The Bureau of Economic Analysis reported today that U.S. gross domestic product (GDP—the broadest measure of economic activity) grew at an annualized rate of 3.0 percent in the third quarter of this year, roughly on par with the 3.1 percent growth rate in the previous quarter. This growth was a bit larger than most forecasters predicted, with large positive contributions from (often volatile) inventory investments and a fall in imports seemingly overcoming the negative drag expected from hurricanes Harvey and Irma. However, final sales to domestic purchasers—a measure of domestic demand growth that strips out the volatile component of inventories—grew substantially more slowly this quarter (1.8 percent), and this number seems like the more informative one about the underlying strength of the U.S. economy’s expansion: slow but almost exactly in line with the entire post Great Recession period.
All in all, today’s report is consistent with an economy that has steadily improved since mid-2009, with the pace of improvement too-slow but steady.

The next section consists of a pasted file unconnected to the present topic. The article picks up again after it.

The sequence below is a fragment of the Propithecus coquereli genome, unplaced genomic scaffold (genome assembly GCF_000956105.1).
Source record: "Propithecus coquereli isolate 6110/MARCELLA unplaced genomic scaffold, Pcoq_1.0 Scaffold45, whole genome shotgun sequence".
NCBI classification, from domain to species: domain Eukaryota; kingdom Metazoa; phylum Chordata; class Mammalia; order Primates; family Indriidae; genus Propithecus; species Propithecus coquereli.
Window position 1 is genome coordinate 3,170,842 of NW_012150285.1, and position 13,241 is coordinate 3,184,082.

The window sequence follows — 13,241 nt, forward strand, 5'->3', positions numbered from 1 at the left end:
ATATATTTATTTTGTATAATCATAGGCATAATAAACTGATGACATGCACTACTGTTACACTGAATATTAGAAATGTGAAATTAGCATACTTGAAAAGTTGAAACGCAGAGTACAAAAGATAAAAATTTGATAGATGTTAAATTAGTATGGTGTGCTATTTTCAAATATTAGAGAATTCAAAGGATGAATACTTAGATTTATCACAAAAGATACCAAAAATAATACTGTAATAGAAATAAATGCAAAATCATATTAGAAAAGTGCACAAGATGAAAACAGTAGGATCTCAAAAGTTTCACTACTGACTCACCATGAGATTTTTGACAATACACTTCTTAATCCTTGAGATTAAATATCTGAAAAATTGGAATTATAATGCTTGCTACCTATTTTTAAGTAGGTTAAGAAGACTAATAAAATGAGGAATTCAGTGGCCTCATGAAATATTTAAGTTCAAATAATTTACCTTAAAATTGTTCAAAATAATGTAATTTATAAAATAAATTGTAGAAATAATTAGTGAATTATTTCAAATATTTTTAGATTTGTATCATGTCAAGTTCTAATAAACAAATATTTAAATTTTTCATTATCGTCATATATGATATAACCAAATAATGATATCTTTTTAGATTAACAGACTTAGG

One important data point from today’s report is that a key measure of inflation (the “core” price deflator for personal consumption expenditures, which subtracts out volatile food and energy prices) continued to actively decelerate; growing at 1.1 percent over the past 12 months compared to last quarter’s reading of 1.2 percent. This is well below the Federal Reserve’s preferred 2 percent target. This signals strongly that while the economy continues to slowly improve, there is no danger of too-rapid growth leading to overheating and policymakers should let the expansion continue without trying to rein in its pace.